CINCINNATI, OH (FOX19) - A special Cincinnati city council meeting scheduled for Friday to talk about funding for the streetcar has been canceled.
Council Members Winburn and Smitherman say the meeting was postponed in response to casino collapse.
According to a spokesperson in Winburn's office, major concerns for the councilman include the cost of utility relocation, right of way costs, and the timeline for the project's construction.
The concern about utility relocation and upgrade costs associated with the streetcar project stems from a loss of anticipated funding from the Metropolitan Sewer District of Greater Cincinnati.
City Manager Milton Dohoney sent a letter to the county administrator in September asking for a match in funding from MSD to reach the $6 million needed to conduct necessary sewer system improvements associated with the streetcar project.
Hamilton County Commissioners would have needed to approve the use of MSD funds.
According to a 1968 agreement, the county owns MSD while the city operates and manages it. Thus, the county maintains overall control of any budget decisions.
County Commissioners have made it clear on two occasions that they do not want MSD funds to pay for utility relocation associated with the streetcar. According to a representative from Greg Hartmann's office, the commissioners voted on the issue on October 12, 2011 and then brought the issue up again during the December 2011 budget discussions. The vote to deny MSD rate payer funds was unanimous.
County Commissioner Chris Monzel says MSD has been instructed by the county that no MSD rate payer funds can be spent on the sewer work associated with the streetcar project.
"The streetcar is an issue that is in the City of Cincinnati, but the Metropolitan Sewer District is paid for by rate payers across Hamilton County," Commissioner Monzel explained. "Why should they pay for something they don't support? Or even had the chance to vote on? So to me it's a matter of fairness."
The city, however, has advised MSD that they are going to be moving forward with the work using their own funding.
The city has allocated roughly $3 million to do some priority sewer relocation and maintenance.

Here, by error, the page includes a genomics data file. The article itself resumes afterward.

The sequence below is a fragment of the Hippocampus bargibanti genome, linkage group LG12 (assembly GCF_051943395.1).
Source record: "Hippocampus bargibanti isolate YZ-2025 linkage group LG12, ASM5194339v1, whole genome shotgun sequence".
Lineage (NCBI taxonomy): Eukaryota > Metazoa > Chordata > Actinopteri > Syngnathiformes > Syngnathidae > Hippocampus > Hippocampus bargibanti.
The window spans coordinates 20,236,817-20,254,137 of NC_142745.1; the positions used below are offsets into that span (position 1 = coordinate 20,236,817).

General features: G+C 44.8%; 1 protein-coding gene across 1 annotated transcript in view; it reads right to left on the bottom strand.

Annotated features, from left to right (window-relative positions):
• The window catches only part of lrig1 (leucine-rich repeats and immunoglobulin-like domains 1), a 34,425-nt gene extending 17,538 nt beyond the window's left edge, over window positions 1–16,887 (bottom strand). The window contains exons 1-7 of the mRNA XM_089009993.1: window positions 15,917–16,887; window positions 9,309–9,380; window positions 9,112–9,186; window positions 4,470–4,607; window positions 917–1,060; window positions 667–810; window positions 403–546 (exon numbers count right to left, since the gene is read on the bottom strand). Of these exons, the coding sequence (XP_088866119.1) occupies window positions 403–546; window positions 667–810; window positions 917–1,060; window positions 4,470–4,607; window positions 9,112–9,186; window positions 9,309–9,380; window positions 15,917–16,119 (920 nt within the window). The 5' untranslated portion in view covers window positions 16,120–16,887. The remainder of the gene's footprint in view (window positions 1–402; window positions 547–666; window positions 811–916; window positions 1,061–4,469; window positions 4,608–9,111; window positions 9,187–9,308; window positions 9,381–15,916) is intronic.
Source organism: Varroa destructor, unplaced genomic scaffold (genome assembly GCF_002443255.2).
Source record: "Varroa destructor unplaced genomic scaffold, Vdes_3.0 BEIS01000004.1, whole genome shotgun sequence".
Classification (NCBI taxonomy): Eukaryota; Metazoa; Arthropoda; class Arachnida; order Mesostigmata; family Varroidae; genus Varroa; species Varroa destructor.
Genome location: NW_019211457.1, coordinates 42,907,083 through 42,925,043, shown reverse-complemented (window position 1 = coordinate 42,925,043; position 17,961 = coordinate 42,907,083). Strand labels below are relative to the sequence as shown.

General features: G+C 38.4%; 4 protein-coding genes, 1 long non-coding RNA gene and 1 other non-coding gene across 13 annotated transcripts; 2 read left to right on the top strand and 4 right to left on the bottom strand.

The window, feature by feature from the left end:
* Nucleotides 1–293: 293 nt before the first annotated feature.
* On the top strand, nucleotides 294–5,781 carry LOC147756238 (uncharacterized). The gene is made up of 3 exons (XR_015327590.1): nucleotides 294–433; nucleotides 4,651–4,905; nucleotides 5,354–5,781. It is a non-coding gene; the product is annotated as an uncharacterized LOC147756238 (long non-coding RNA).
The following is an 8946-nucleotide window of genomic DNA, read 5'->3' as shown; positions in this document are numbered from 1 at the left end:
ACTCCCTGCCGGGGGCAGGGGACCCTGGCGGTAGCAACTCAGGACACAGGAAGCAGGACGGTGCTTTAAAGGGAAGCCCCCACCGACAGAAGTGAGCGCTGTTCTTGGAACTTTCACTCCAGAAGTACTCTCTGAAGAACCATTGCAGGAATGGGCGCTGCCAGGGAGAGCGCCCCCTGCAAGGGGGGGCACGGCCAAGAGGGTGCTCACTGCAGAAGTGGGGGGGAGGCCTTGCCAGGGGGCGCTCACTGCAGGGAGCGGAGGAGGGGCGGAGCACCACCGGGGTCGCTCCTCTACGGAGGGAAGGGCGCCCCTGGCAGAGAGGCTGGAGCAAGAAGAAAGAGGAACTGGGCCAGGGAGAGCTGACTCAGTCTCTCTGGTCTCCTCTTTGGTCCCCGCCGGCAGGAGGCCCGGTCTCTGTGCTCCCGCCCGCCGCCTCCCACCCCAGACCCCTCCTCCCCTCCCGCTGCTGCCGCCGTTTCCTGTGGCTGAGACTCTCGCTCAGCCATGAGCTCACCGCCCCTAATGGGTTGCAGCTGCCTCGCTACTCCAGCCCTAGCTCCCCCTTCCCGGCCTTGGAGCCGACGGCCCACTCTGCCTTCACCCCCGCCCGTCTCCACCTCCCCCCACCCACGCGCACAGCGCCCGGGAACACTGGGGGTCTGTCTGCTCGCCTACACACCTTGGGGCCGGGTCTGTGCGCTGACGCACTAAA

MSD's Executive Director Tony Parrot says they will still inspect the work that will likely be bid out to outside contractors.
"As a utility we have to do our due diligence to make sure that the scope is not impacting our ability to operate, access, and maintain the sewer system," Parrot said.
Parrot says their focus is to make sure there are no access restrictions to the sewer lines as a result of streetcar construction.
Possible sewer work that would need to be completed by the city could include raising manholes and relocating sewer lines.
MSD is working with city project engineers and Parrot says some of the sewers are at the end of their useful life. Because the limited funding has resulted in a limited scope of improvements, line breakdowns in the future could cause additional problems.
"There could be some type of failure," Parrot said. "If there is a major repair there may be some impact to the operation of the streetcar, but we're trying to minimize those risks."
A spokesperson for the City of Cincinnati argues the county missed out on a good deal. Because the city would have chipped in three million in funding, they argue the county would have only paid half price to upgrade utility lines that will likely need attention in the near future anyway.
"Well we don't know that," countered Monzel. "We don't know if we would have to move them or not and if they're going to build that on top of it that potentially damages what is owned by the county rate payers they need to pay for those damages and for me that is the crux of this issue."
The meeting will now be held Friday, February 10, 2012 at 2:00 p.m. in Council Chambers, 801 Plum Street, Room 300.